Reimagine: The successful rehab and repurposing of big buildings - Metropolitan Planning Council

Skip to main content

Reimagine: The successful rehab and repurposing of big buildings

Metropolitan Planning Council

Our panelists discussed successful rehab of institutional buildings at our event.

In the wake of more than 50 school closures in Chicago, the retooling of unused institutional spaces is as urgent as ever. Last Thursday, Oct. 2, the Metropolitan Planning Council (MPC) was thrilled to host a roundtable discussion, “Reimagine: Transforming Vacant Institutional Buildings,” which included presentations from three panelists with experience rejuvenating vacant buildings into community mainstays. The panelists, Sarah White of Artspace, Debbie Dixon of Gorman & Company and Margaret Haywood of Inspiration Corporation, shared their insights, lessons and successes with more than 70 attendees.

Vacancy tends to contribute to falling property values and further tears at the community’s fabric by increasing crime. Moreover, the vacancy of institutional buildings that once presided as anchors of the community is an immeasurable threat to the vitality of a neighborhood. Redeveloping these sites can restore community pride and well-being while generating positive spin-off effects for residents and businesses. However, while vacant institutional buildings present an immense opportunity to improve communities, they simultaneously present particular challenges.

Stewart School in Uptown is one of the schools shuttered last year across Chicago.

MPC’s Marisa Novara led the discussion with a review of MPC’s recent community engagement work to reimagine a new use for the Stewart School in Uptown. The school was one of the 50 closed in Chicago, and the community is eager to see it functioning again—either as a school or as a mixture of other uses. However, historic preservation of such large buildings can cost an incredible amount of money. Furthermore, the community’s attachment to the building makes its rehab a politically contentious and emotionally charged discussion. With the Stewart School, MPC’s aim was to accurately relay to the Alderman and others what the community wanted to see the school become. This effort—the Corridor Development Initiative—delivered a report on the community’s visions for the space to 46th Ward Alderman James Cappleman, which the Alderman is now using to shape future proposals for the site.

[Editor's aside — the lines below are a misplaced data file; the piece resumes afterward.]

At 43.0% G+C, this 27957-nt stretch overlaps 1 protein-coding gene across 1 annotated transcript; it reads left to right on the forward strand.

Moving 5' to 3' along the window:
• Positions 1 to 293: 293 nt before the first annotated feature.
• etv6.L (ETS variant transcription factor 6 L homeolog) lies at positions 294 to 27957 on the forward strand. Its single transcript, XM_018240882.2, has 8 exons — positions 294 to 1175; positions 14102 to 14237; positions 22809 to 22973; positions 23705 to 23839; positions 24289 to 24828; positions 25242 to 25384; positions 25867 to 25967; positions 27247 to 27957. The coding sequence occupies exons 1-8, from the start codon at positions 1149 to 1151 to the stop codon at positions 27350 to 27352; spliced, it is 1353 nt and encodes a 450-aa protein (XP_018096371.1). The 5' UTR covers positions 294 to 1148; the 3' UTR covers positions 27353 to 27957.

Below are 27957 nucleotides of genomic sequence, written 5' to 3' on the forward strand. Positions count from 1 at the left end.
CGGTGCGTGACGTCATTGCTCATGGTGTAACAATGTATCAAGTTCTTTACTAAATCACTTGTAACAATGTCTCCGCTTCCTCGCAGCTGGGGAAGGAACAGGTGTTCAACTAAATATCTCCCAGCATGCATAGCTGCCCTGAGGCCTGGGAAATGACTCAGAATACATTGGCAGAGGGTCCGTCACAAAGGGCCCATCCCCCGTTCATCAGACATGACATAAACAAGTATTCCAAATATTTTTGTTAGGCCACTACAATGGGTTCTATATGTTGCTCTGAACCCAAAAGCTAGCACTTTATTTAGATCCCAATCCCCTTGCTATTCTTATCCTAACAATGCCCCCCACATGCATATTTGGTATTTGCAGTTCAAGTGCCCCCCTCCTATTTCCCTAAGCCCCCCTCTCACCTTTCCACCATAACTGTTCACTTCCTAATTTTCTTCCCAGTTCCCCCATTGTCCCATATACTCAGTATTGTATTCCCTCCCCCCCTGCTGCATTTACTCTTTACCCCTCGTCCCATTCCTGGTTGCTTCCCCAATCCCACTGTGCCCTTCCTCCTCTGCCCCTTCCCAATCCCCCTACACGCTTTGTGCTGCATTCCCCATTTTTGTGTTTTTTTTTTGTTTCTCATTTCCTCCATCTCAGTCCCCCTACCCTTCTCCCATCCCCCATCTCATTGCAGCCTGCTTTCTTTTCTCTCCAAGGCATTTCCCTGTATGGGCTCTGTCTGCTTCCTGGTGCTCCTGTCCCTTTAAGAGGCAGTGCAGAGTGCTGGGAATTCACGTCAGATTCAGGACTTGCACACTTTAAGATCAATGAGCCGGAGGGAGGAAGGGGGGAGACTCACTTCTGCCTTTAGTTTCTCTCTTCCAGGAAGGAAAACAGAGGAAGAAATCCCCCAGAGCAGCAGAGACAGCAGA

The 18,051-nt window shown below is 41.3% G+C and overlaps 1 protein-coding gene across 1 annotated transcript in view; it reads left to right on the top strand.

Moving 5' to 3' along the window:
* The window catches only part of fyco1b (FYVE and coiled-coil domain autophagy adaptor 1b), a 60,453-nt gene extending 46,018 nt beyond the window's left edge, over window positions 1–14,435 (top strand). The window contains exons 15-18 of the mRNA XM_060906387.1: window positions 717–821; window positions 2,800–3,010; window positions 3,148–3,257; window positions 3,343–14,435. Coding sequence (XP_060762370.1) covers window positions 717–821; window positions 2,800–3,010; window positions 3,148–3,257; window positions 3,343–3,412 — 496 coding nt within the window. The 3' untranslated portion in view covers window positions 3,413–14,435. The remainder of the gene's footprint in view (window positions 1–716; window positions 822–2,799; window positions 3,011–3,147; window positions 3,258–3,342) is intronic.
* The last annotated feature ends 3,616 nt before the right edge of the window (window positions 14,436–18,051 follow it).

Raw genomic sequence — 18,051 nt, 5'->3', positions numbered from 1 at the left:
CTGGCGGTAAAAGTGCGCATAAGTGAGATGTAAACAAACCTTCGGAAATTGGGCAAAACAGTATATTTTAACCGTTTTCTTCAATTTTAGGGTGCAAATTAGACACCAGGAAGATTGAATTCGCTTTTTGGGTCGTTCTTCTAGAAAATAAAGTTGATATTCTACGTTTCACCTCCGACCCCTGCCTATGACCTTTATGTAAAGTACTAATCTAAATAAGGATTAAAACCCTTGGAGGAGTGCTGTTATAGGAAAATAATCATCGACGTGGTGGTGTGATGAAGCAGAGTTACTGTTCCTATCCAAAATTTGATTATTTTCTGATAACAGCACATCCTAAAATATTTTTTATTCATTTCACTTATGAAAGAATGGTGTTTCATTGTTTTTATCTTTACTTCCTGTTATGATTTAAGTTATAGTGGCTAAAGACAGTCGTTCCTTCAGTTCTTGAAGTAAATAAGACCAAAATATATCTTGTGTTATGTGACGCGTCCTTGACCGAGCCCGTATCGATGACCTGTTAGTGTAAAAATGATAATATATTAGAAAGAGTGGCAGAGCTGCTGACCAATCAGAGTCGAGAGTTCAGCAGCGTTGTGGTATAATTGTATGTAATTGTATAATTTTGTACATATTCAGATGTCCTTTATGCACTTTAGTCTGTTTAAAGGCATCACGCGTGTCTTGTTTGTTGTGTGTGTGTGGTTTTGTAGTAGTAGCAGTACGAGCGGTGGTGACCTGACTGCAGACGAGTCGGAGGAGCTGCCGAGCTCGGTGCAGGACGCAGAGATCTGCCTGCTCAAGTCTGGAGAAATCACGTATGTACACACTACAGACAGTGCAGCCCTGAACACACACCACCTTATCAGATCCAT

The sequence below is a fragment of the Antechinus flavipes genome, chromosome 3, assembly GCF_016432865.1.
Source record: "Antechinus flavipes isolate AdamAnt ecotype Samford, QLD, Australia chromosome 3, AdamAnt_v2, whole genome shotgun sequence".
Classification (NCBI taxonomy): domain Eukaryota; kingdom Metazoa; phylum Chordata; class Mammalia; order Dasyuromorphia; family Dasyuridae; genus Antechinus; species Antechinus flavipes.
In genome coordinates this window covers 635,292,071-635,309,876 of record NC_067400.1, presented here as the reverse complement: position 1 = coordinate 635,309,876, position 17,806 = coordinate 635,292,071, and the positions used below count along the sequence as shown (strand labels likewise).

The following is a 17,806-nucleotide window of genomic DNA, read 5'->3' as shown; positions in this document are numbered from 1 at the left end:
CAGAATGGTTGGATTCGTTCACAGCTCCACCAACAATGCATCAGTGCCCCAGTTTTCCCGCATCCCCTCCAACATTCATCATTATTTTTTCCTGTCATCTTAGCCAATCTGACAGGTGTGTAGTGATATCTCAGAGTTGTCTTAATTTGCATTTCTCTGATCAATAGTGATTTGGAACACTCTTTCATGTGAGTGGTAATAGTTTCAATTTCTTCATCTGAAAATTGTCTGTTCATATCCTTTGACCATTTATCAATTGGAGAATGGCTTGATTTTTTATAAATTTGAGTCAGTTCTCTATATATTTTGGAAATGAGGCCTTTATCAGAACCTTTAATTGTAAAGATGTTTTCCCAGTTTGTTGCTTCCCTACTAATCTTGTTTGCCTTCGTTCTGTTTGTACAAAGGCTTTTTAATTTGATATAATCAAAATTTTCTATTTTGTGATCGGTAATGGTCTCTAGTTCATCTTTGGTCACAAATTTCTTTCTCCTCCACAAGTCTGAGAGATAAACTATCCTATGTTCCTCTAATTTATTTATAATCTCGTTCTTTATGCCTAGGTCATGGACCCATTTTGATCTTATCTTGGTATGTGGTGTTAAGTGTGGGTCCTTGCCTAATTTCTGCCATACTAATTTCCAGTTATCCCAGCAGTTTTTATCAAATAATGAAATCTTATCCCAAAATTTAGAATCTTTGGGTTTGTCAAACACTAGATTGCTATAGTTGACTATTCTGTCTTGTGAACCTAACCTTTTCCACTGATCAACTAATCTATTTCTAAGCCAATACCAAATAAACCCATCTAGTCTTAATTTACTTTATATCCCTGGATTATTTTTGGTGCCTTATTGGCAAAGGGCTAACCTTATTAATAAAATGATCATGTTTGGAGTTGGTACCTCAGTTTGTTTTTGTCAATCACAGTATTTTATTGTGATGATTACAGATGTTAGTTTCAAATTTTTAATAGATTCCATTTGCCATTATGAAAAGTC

Before Artspace's renovation, the Karcher Hotel in Waukegan, Ill., had fallen into disrepair.

Artspace

Whatever the roadblocks may be in redeveloping historic institutions in a community, the benefits are worth the efforts, Sarah White of Minneapolis-based Artspace explained. Her organization works to increase affordable housing for artists by revitalizing unused schools, warehouses, and even hotels. In the northern Illinois city of Waukegan, Artspace converted the historic nine-story Karcher Hotel, which had been vacant since a 1984 fire, into 36 units of affordable housing. To fund the $15 million dollar project, which included the costly removal of asbestos and lead paint, Artspace used a wide variety of private, public and community financing sources, including the Low-Income Housing Tax Credit and Historic Preservation Tax Credits. Sarah also explained that community involvement and support, in this case the Waukegan Arts Council, was key to the project’s long-term success. Despite a tumultuous construction process, Artspace successfully rejuvenated a cultural asset in Waukegan’s downtown district that many community members now call home.

Artspace's renovation of the Karcher Hotel into Karcher Lofts transformed the building.

Artspace

Debbie Dixon of Gorman & Company, a property management firm, further underscored the urgent need for transformational projects: “We cannot let vacancy erode and eat these communities.” During her time at Gorman, Debbie has been instrumental in revamping vacant schools throughout the region into quality housing. In describing the redevelopment of Moline High School in Moline, Ill., and Jackie Robinson Middle School in Milwaukee, Wisc., Debbie stressed the importance of context and cultural awareness. She noted that it is crucial to “give yourself an education of the people and history of the site.” In the case of Jackie Robinson Middle School, that meant incorporating symbolic murals in the common areas of this thriving, 68-unit affordable housing development. In the case of Moline High School, Gorman helped turn around a neighborhood that had been in decline since the last graduating class left the school vacant in 1958. Gorman & Company converted the school into an amenity-rich housing development for artists complete with a kiln, dark room and wood carving tables. Projects like these, Debbie says, are crucial to galvanizing community engagement and catalyzing further development.